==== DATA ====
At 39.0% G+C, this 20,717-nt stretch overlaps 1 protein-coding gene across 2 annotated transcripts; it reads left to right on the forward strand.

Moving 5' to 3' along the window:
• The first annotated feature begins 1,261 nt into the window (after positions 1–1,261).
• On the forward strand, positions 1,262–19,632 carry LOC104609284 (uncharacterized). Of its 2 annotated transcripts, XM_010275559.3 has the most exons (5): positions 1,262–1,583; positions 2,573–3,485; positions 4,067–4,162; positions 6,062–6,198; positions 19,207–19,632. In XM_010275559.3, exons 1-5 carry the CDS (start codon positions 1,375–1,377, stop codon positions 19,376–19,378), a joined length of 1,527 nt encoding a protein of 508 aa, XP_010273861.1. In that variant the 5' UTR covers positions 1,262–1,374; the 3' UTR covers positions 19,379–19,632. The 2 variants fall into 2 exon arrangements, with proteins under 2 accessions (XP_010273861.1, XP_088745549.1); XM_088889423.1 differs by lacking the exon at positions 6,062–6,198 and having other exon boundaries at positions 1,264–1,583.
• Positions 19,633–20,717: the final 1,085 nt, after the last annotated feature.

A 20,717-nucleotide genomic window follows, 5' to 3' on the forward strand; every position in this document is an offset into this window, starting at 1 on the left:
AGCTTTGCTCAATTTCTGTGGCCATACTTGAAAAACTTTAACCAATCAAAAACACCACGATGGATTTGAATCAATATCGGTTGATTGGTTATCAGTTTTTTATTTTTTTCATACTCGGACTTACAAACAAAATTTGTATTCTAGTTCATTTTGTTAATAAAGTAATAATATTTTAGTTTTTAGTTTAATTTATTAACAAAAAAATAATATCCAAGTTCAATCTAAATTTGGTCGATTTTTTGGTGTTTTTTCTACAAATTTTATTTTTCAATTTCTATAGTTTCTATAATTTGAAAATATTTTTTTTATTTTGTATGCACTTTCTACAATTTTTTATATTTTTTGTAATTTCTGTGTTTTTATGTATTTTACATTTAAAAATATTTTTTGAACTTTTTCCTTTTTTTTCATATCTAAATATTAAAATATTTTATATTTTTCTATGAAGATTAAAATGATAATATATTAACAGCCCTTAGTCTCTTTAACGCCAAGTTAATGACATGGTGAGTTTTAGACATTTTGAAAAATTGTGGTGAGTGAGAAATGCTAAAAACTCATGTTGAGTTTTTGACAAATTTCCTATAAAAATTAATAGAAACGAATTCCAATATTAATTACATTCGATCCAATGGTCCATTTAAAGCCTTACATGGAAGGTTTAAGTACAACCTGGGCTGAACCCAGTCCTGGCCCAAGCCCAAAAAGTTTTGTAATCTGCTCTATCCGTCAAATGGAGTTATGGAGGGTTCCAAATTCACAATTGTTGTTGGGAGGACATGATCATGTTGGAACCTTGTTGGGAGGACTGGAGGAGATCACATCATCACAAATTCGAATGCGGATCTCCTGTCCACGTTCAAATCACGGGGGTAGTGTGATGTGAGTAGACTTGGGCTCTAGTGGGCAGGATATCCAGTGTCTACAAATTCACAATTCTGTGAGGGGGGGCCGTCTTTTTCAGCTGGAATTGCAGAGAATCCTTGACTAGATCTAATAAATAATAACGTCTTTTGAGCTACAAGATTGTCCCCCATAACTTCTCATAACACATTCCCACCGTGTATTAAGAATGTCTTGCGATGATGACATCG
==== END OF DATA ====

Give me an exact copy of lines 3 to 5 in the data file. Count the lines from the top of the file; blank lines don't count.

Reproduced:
• The first annotated feature begins 1,261 nt into the window (after positions 1–1,261).
• On the forward strand, positions 1,262–19,632 carry LOC104609284 (uncharacterized). Of its 2 annotated transcripts, XM_010275559.3 has the most exons (5): positions 1,262–1,583; positions 2,573–3,485; positions 4,067–4,162; positions 6,062–6,198; positions 19,207–19,632. In XM_010275559.3, exons 1-5 carry the CDS (start codon positions 1,375–1,377, stop codon positions 19,376–19,378), a joined length of 1,527 nt encoding a protein of 508 aa, XP_010273861.1. In that variant the 5' UTR covers positions 1,262–1,374; the 3' UTR covers positions 19,379–19,632. The 2 variants fall into 2 exon arrangements, with proteins under 2 accessions (XP_010273861.1, XP_088745549.1); XM_088889423.1 differs by lacking the exon at positions 6,062–6,198 and having other exon boundaries at positions 1,264–1,583.
• Positions 19,633–20,717: the final 1,085 nt, after the last annotated feature.